Happy 89th birthday, Sean Connery

Sean Connery in a 007 publicity still

It’s Sean Connery’s 89th birthday. The 007 film franchise began with him and his debut as James Bond in Dr. No.

In all, he played Bond seven times (six for Eon Productions, once in the non-Eon movie Never Say Never Again). He played many other characters and was still a popular movie star when he retired from the screen early in the 21st century.

Happy birthday, Sir Sean.

Tarantino’s LA theater to show five 1960s 007 films

Sean Connery in a 007 publicity still

Actor-director Quentin Tarantino’s New Beverly Cinema in Los Angeles will show five 1960s James Bond films in July.

The movies are scheduled for 2 p.m. local time on Wednesday afternoons as part of the theater’s “Afternoon Classics” series.

The theater is showing IB Tech prints of each film. The term refers to a process for making color movie prints that allows for use of more stable dyes.

The schedule is as follows:

July 3: From Russia With Love.

July 10: Goldfinger

July 17: Thunderball

July 24: You Only Live Twice

July 31: On Her Majesty’s Secret Service

UPDATE: Plaza Atlanta, which describes itself as Atlanta’s oldest movie theater, plans to show 25 James Bond films in July — the 24 (to date) produced by Eon Productions plus 1983’s Never Say Never Again.

A Facebook post by the theater has the schedule. They will be shown in order, with Dr. No leading off on July 1.

A letter to 007 fans: Chill

Original James Bond film gunbarrel

To: James Bond fans
From: The Spy Command

Take it’s easy. Relax.

The 25th entry in the Eon 007 film series is being filmed. But, viewing various comments on social media, a number of fans seem to be uptight.

What follows is a summary of Bond social media comments.

There is a serious movement to trash Bond 25 before it’s released.

As the blog has noted, Rupert Murdoch’s U.K. and U.S. tabloids have run critical articles. That’s interesting, but keep this in mind: THEY ARE TABLOIDS. They traffic in sensationalism. They always have, they always will. Don’t get too worried about it.

Why are people criticizing Daniel Craig?

The last time Bond fans were, more or less unified behind a Bond actor was Sean Connery in the 1960s.

George Lazenby? Some fans argued he was too stiff, too raw.

Roger Moore? Too lightweight! (This sentiment was particularly concentrated in the U.S. where some fans looked at old Moore publicity stills from the 1950s and said he wasn’t manly enough.) Not worthy of the role that Connery originated!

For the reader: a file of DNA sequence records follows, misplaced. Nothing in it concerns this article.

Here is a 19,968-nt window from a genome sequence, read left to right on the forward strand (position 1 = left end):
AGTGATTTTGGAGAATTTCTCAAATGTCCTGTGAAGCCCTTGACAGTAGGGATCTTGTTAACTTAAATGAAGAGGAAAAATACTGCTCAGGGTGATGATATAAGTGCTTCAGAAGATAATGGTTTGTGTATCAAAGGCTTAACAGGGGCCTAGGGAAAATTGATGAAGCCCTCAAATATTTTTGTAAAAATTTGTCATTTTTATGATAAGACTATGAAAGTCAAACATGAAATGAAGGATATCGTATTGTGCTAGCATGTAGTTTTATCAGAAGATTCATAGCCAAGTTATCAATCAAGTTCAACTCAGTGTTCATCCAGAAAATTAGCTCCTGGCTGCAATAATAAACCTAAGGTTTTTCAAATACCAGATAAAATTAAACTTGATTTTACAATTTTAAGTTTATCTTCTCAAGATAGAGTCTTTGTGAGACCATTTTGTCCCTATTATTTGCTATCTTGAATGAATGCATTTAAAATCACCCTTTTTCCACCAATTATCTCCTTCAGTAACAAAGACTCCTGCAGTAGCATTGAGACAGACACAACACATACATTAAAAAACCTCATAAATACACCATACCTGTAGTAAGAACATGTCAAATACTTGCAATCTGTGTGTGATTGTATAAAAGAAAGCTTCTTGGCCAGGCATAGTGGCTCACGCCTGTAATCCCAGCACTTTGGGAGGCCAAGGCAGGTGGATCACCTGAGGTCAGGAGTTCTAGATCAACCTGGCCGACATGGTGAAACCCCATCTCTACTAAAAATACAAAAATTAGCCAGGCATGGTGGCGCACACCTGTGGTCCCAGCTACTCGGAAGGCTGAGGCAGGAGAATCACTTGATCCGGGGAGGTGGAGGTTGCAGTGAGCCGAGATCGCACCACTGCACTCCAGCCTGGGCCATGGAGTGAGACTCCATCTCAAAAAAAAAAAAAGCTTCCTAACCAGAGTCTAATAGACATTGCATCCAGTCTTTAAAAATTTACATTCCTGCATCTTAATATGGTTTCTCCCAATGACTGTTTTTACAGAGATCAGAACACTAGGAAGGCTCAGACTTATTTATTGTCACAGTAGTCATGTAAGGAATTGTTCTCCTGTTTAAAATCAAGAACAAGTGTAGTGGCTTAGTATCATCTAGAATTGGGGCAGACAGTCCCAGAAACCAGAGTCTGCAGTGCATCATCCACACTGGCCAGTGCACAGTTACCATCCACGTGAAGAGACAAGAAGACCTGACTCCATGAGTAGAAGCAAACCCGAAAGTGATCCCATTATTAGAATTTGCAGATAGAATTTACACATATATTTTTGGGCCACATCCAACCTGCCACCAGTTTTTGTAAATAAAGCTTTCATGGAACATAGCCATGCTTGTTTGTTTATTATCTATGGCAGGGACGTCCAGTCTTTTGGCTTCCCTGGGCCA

Timothy Dalton? Some fans thought he was too theatrical.

Pierce Brosnan? He was trying to split the difference between Connery and Moore and not being his own man.

It goes with the territory. If you like Craig’s interpretation of Bond, just let it go. You’re going to get a fifth movie and who knows? He may still come back for Bond 26.

“You’ll be sorry — you rats!” 

Some James Bonds don’t have much of a sense of humor. When they see other fans kid around, they say things like those other fans will be sorry when Bond 25 turns out to be the best Bond film in years!

Well, when Bond films come out every four or five years, that’s not a huge accomplishment. Of course, it’ll be the best Bond film in years

If you want to be a smart alec, at that pace, a new entry is guaranteed to be the worst Bond film in years. The blog prefers to take a realistic approach overall.

If you’re a true Bond fan, you shouldn’t criticize the movie!

The blog’s general rule is you shouldn’t criticize something before it comes out. So, yes, you shouldn’t say Bond 25 sucks before, well, there’s a Bond 25 to view.

At the same time, Bond 25 has had more than its share of odd developments. There have been various delays, including a director (Danny Boyle) coming aboard and then departing. Those are all legitimate topics of fan conversation.

A final cautionary note

The Bond franchise has a history of tense moments. Dr. No was a troubled production. So was From Russia With Love. The Spy Who Loved Me. Tomorrow Never Dies.

In the end, all of those films turned out well.

Yet, you can never assume success. The Flying Wallendas were a spectacular high-wire act. But some of their members died when things went wrong despite numerous successful performances.

Bond 25, of course, is just a movie. But success is never guaranteed, no matter how long the winning streak is.

To sum up: Don’t get bent out of shape about tabloid articles. Relax while filming progresses. Still, keep everything in mind. Just keep it in the proper perspective.

Robert Sellers talks about his Broccoli-Saltzman Book

Cover to When Harry Met Cubby by Robert Sellers

Author Robert Sellers provided an in-depth look about the fourth James Bond film, Thunderball, with 2007’s The Battle for Bond. The writer has re-entered the world of Bondage with a new book, When Harry Met Cubby, about the founding 007 film producers, Albert R. Broccoli and Harry Saltzman.

The blog interviewed Sellers about his new book via e-mail.

THE SPY COMMAND: You did a comprehensive book about Thunderball. What about the Broccoli-Saltzman story enticed you to tackle their story?